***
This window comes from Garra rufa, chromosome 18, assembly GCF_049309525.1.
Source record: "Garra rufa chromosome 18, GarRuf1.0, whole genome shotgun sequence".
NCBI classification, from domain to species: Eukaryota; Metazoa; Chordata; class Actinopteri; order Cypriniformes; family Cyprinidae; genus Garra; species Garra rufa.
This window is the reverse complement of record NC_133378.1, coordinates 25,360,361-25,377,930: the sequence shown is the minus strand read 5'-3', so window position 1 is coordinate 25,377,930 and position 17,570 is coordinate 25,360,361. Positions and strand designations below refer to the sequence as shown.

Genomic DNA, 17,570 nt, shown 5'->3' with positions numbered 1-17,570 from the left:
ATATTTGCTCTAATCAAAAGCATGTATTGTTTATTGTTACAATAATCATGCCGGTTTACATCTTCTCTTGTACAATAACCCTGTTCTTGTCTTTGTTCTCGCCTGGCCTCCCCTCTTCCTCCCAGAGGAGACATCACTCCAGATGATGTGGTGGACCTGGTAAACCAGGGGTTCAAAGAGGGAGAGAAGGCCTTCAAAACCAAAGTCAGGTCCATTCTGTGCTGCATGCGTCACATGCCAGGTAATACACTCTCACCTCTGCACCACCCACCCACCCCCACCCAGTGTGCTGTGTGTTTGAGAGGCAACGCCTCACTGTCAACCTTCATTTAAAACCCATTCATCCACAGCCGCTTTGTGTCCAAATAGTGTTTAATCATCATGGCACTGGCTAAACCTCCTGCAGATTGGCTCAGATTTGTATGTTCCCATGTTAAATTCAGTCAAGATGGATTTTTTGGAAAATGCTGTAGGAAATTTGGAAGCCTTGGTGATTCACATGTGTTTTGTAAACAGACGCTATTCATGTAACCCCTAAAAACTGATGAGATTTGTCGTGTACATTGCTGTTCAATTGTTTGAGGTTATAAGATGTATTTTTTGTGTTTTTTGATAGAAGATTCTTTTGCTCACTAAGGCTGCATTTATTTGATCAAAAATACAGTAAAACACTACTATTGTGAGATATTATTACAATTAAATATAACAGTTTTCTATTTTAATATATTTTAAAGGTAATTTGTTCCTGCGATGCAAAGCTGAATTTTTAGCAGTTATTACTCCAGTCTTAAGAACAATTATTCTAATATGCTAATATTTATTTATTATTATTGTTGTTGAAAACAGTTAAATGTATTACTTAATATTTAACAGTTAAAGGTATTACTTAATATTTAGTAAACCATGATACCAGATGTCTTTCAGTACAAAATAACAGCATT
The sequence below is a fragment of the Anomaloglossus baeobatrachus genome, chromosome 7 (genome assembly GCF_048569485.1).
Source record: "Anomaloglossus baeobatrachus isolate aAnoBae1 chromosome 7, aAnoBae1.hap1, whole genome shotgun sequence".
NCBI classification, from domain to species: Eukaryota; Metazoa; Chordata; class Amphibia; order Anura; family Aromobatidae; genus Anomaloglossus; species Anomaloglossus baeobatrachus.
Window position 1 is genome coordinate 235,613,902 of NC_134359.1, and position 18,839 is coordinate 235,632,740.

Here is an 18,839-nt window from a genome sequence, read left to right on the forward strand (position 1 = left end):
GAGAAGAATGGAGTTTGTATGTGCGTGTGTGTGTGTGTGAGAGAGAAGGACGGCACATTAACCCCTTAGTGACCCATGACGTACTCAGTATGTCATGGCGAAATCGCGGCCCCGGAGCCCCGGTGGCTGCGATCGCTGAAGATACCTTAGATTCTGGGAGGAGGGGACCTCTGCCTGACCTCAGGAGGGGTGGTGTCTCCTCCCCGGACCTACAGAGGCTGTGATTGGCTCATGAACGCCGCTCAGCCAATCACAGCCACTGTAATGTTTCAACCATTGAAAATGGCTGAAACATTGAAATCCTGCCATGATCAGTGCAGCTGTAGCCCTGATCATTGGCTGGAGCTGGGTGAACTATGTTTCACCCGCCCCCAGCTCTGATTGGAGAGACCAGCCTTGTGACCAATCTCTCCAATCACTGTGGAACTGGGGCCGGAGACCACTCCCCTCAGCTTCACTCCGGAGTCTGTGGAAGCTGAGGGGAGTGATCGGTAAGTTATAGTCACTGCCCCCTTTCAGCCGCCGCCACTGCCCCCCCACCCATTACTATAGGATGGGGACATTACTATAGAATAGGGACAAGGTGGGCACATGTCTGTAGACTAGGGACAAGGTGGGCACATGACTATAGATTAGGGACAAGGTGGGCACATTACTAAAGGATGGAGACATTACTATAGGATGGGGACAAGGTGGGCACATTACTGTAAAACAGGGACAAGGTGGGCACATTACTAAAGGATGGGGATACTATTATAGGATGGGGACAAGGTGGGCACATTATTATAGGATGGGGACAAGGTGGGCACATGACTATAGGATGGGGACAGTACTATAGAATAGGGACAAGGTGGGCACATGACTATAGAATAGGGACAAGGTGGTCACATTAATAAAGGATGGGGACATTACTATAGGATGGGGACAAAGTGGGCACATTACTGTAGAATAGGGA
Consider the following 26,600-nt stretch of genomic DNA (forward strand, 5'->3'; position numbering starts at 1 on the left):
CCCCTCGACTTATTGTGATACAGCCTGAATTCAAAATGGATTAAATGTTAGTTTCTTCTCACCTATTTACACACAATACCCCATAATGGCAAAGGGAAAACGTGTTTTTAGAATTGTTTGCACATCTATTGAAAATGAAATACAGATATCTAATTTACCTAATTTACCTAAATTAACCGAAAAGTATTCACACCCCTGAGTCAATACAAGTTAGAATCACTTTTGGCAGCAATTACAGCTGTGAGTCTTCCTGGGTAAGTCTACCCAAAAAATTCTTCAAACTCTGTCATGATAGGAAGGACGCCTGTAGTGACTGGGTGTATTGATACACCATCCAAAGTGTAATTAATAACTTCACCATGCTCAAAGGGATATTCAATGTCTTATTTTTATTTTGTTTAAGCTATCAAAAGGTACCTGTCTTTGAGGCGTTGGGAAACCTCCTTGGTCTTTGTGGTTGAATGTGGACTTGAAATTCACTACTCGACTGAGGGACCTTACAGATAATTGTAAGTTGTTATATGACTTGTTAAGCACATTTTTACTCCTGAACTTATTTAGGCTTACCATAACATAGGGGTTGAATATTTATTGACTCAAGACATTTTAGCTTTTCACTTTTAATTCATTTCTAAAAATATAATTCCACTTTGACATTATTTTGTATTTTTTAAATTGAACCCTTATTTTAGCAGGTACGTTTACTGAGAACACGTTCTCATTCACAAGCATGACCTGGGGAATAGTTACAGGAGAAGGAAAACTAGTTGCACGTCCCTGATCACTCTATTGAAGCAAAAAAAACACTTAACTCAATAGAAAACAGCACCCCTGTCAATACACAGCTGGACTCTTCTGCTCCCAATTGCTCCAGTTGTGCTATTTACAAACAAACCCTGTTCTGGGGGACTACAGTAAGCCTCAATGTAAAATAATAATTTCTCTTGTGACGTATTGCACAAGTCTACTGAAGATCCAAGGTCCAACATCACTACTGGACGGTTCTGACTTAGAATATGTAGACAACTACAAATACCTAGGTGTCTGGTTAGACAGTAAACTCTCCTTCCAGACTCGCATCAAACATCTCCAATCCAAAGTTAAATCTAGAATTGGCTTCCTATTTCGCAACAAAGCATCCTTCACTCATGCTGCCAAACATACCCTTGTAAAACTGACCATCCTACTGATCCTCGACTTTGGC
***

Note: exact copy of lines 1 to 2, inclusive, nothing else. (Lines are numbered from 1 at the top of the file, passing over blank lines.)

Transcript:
This window comes from Garra rufa, chromosome 18, assembly GCF_049309525.1.
Source record: "Garra rufa chromosome 18, GarRuf1.0, whole genome shotgun sequence".